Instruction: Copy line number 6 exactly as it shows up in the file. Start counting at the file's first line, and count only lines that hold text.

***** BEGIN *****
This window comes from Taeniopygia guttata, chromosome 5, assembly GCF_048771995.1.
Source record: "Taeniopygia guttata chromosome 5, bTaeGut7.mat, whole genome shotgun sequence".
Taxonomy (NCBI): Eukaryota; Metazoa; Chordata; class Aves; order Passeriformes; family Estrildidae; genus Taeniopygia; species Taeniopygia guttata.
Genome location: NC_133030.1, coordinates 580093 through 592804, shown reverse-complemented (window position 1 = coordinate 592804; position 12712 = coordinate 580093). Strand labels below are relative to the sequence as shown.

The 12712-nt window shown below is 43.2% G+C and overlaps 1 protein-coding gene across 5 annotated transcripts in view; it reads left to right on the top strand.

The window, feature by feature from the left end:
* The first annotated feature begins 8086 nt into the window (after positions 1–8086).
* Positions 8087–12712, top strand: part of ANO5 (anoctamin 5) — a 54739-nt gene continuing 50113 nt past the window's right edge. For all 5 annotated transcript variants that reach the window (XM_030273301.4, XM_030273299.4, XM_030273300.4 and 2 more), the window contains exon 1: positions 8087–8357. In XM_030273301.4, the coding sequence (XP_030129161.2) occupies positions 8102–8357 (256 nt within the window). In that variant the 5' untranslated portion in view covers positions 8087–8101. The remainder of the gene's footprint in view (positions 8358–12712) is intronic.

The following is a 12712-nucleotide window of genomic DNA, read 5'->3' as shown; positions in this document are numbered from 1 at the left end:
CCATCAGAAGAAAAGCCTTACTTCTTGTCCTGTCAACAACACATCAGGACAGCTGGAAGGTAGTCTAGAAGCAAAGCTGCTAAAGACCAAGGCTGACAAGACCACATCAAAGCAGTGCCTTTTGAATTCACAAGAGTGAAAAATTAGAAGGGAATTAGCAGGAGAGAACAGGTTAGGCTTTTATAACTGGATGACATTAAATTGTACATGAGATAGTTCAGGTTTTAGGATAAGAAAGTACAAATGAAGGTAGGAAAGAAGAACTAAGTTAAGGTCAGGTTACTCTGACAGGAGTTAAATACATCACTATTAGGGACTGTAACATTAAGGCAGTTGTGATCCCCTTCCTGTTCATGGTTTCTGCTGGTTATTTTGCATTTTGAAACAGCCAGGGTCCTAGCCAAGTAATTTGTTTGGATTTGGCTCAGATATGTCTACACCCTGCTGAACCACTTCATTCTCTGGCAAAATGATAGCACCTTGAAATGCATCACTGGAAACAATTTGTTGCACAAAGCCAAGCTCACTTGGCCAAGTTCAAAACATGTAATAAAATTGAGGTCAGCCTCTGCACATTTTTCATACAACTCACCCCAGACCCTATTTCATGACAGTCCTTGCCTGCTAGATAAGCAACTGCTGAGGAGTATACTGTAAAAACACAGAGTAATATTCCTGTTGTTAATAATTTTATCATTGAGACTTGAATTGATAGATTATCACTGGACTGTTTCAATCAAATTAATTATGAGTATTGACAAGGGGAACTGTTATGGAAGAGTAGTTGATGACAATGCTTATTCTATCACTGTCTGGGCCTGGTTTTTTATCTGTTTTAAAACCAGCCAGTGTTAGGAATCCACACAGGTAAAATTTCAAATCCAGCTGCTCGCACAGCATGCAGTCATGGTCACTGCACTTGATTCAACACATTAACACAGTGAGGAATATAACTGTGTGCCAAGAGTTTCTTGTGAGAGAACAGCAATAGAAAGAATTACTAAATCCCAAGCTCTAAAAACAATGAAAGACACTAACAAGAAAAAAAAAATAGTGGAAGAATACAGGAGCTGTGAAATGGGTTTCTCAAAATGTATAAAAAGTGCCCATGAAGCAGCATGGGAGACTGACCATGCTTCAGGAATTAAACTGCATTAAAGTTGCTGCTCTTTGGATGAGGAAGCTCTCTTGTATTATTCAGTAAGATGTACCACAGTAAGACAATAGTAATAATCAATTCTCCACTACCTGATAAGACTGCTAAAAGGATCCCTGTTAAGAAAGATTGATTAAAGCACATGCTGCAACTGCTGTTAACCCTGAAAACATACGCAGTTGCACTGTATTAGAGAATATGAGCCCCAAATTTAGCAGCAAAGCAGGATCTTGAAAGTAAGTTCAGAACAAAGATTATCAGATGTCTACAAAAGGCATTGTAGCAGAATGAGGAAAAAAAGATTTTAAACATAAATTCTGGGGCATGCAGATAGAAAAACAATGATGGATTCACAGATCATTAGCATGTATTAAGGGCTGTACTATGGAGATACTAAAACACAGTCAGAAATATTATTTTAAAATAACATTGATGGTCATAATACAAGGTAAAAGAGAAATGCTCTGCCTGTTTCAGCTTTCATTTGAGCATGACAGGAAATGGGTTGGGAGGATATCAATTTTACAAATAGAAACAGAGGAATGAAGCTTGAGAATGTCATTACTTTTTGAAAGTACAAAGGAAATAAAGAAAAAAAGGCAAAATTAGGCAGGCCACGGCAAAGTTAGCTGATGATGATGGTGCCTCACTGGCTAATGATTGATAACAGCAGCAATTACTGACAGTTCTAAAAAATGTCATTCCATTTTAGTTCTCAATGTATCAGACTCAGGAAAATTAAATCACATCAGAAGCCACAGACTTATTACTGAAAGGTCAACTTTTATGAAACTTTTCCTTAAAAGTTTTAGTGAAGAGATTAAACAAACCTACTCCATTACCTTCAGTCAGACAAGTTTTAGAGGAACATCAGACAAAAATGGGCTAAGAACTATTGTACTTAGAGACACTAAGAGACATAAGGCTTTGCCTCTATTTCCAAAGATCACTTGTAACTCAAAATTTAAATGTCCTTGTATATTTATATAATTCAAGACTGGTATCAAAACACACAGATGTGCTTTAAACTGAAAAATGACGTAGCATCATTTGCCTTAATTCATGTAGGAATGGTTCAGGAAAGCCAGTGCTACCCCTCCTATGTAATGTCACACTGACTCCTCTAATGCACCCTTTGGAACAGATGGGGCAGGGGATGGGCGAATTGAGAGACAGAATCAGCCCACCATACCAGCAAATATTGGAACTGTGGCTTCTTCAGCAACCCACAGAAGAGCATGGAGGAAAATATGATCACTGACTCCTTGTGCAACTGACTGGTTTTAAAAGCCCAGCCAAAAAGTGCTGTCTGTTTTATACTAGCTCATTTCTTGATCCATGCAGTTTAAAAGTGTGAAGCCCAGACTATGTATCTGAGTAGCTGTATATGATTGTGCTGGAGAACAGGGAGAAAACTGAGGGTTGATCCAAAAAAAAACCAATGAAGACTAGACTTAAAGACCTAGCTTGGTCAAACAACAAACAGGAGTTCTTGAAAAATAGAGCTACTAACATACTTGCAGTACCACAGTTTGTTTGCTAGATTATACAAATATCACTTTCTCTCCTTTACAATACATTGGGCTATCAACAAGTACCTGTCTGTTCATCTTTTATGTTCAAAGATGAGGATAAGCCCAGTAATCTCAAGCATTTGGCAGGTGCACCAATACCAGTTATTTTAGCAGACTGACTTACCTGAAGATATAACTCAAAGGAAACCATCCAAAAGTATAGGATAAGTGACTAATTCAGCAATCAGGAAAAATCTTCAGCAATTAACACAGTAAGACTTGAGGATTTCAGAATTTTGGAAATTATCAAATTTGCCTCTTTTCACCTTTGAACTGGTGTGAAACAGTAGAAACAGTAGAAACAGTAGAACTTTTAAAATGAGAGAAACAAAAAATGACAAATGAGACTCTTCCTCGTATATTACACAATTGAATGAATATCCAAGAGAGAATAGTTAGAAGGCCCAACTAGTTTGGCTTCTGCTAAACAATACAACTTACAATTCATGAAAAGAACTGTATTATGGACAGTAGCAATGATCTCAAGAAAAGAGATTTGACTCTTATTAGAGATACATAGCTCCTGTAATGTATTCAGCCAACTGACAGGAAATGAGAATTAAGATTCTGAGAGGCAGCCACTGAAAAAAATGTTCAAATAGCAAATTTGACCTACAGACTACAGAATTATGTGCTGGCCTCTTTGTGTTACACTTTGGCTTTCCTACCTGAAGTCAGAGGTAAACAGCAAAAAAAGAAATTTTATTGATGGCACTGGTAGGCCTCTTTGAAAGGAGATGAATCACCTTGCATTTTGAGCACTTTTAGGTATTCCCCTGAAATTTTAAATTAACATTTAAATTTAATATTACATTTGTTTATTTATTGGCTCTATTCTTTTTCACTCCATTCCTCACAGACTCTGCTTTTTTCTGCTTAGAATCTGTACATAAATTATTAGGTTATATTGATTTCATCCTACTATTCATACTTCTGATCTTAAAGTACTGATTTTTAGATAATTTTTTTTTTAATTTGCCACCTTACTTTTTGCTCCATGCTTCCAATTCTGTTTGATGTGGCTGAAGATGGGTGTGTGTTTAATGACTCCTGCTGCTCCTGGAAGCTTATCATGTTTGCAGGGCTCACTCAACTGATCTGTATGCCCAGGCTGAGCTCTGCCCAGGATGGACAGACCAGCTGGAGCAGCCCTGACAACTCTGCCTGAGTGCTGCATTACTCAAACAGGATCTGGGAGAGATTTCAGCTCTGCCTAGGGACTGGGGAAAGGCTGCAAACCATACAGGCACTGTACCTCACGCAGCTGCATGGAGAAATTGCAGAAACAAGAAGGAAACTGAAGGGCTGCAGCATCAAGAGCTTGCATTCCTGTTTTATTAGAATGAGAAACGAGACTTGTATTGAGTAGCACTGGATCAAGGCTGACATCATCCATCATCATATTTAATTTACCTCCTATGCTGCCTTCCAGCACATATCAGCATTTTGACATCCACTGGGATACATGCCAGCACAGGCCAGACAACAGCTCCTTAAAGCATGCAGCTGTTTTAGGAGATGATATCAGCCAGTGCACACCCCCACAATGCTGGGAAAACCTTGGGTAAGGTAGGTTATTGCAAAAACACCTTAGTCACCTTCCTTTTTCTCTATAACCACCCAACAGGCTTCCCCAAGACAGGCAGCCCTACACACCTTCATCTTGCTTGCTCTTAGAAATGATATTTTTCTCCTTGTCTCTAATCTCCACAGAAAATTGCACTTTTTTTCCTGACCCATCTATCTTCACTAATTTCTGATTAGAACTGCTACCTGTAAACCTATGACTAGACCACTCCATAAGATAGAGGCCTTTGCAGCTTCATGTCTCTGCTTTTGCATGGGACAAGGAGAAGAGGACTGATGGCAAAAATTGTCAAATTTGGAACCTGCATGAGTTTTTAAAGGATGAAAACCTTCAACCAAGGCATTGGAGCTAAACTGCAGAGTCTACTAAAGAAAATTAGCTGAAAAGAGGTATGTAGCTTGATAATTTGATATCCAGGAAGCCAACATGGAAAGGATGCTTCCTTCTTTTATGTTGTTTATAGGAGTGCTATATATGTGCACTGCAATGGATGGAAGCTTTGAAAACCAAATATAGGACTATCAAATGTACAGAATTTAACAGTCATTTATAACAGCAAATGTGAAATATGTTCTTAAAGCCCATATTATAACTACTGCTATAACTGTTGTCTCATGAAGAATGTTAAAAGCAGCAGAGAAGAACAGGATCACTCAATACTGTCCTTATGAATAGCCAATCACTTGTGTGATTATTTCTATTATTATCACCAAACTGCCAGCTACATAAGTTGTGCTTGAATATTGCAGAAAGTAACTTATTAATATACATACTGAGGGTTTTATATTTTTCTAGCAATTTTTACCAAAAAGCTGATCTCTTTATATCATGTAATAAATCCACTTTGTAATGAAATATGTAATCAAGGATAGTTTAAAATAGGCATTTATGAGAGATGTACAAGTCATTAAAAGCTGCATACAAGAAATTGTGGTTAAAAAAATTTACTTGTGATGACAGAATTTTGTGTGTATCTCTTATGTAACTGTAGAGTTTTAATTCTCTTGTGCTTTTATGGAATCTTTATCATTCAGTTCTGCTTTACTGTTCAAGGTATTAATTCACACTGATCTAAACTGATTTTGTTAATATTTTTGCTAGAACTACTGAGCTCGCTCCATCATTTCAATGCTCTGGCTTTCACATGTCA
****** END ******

The window, feature by feature from the left end: